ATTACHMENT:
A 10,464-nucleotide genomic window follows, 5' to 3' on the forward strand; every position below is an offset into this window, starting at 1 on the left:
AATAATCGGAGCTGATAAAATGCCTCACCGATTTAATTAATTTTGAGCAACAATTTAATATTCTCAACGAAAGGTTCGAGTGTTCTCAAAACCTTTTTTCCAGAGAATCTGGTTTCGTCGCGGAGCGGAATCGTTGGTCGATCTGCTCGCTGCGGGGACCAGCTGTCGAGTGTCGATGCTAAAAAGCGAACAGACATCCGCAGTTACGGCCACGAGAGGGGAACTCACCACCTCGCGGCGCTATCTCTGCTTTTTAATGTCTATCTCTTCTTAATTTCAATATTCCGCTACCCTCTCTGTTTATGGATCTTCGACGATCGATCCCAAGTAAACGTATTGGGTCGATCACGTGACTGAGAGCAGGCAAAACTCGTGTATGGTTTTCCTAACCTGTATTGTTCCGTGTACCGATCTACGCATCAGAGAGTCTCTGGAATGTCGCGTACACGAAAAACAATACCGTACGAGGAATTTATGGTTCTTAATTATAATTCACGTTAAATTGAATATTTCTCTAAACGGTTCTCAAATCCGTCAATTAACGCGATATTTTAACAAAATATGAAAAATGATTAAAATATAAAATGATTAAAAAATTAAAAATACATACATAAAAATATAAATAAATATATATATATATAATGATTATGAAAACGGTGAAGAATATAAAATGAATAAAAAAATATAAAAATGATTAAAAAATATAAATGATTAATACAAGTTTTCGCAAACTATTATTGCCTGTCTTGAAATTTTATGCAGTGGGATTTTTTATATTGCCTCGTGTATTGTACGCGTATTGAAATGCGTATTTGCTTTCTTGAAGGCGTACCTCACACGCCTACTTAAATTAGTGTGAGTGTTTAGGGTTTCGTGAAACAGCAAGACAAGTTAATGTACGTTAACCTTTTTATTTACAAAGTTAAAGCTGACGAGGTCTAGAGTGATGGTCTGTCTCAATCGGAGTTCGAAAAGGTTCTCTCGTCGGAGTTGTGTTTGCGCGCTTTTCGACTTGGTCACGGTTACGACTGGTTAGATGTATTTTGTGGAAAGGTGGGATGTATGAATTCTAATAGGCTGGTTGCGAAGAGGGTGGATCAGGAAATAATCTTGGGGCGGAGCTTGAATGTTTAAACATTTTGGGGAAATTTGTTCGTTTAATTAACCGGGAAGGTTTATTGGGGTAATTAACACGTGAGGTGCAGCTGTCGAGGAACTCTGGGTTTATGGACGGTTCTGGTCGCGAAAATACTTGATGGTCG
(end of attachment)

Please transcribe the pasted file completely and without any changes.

A 10,464-nucleotide genomic window follows, 5' to 3' on the forward strand; every position below is an offset into this window, starting at 1 on the left:
AATAATCGGAGCTGATAAAATGCCTCACCGATTTAATTAATTTTGAGCAACAATTTAATATTCTCAACGAAAGGTTCGAGTGTTCTCAAAACCTTTTTTCCAGAGAATCTGGTTTCGTCGCGGAGCGGAATCGTTGGTCGATCTGCTCGCTGCGGGGACCAGCTGTCGAGTGTCGATGCTAAAAAGCGAACAGACATCCGCAGTTACGGCCACGAGAGGGGAACTCACCACCTCGCGGCGCTATCTCTGCTTTTTAATGTCTATCTCTTCTTAATTTCAATATTCCGCTACCCTCTCTGTTTATGGATCTTCGACGATCGATCCCAAGTAAACGTATTGGGTCGATCACGTGACTGAGAGCAGGCAAAACTCGTGTATGGTTTTCCTAACCTGTATTGTTCCGTGTACCGATCTACGCATCAGAGAGTCTCTGGAATGTCGCGTACACGAAAAACAATACCGTACGAGGAATTTATGGTTCTTAATTATAATTCACGTTAAATTGAATATTTCTCTAAACGGTTCTCAAATCCGTCAATTAACGCGATATTTTAACAAAATATGAAAAATGATTAAAATATAAAATGATTAAAAAATTAAAAATACATACATAAAAATATAAATAAATATATATATATATAATGATTATGAAAACGGTGAAGAATATAAAATGAATAAAAAAATATAAAAATGATTAAAAAATATAAATGATTAATACAAGTTTTCGCAAACTATTATTGCCTGTCTTGAAATTTTATGCAGTGGGATTTTTTATATTGCCTCGTGTATTGTACGCGTATTGAAATGCGTATTTGCTTTCTTGAAGGCGTACCTCACACGCCTACTTAAATTAGTGTGAGTGTTTAGGGTTTCGTGAAACAGCAAGACAAGTTAATGTACGTTAACCTTTTTATTTACAAAGTTAAAGCTGACGAGGTCTAGAGTGATGGTCTGTCTCAATCGGAGTTCGAAAAGGTTCTCTCGTCGGAGTTGTGTTTGCGCGCTTTTCGACTTGGTCACGGTTACGACTGGTTAGATGTATTTTGTGGAAAGGTGGGATGTATGAATTCTAATAGGCTGGTTGCGAAGAGGGTGGATCAGGAAATAATCTTGGGGCGGAGCTTGAATGTTTAAACATTTTGGGGAAATTTGTTCGTTTAATTAACCGGGAAGGTTTATTGGGGTAATTAACACGTGAGGTGCAGCTGTCGAGGAACTCTGGGTTTATGGACGGTTCTGGTCGCGAAAATACTTGATGGTCG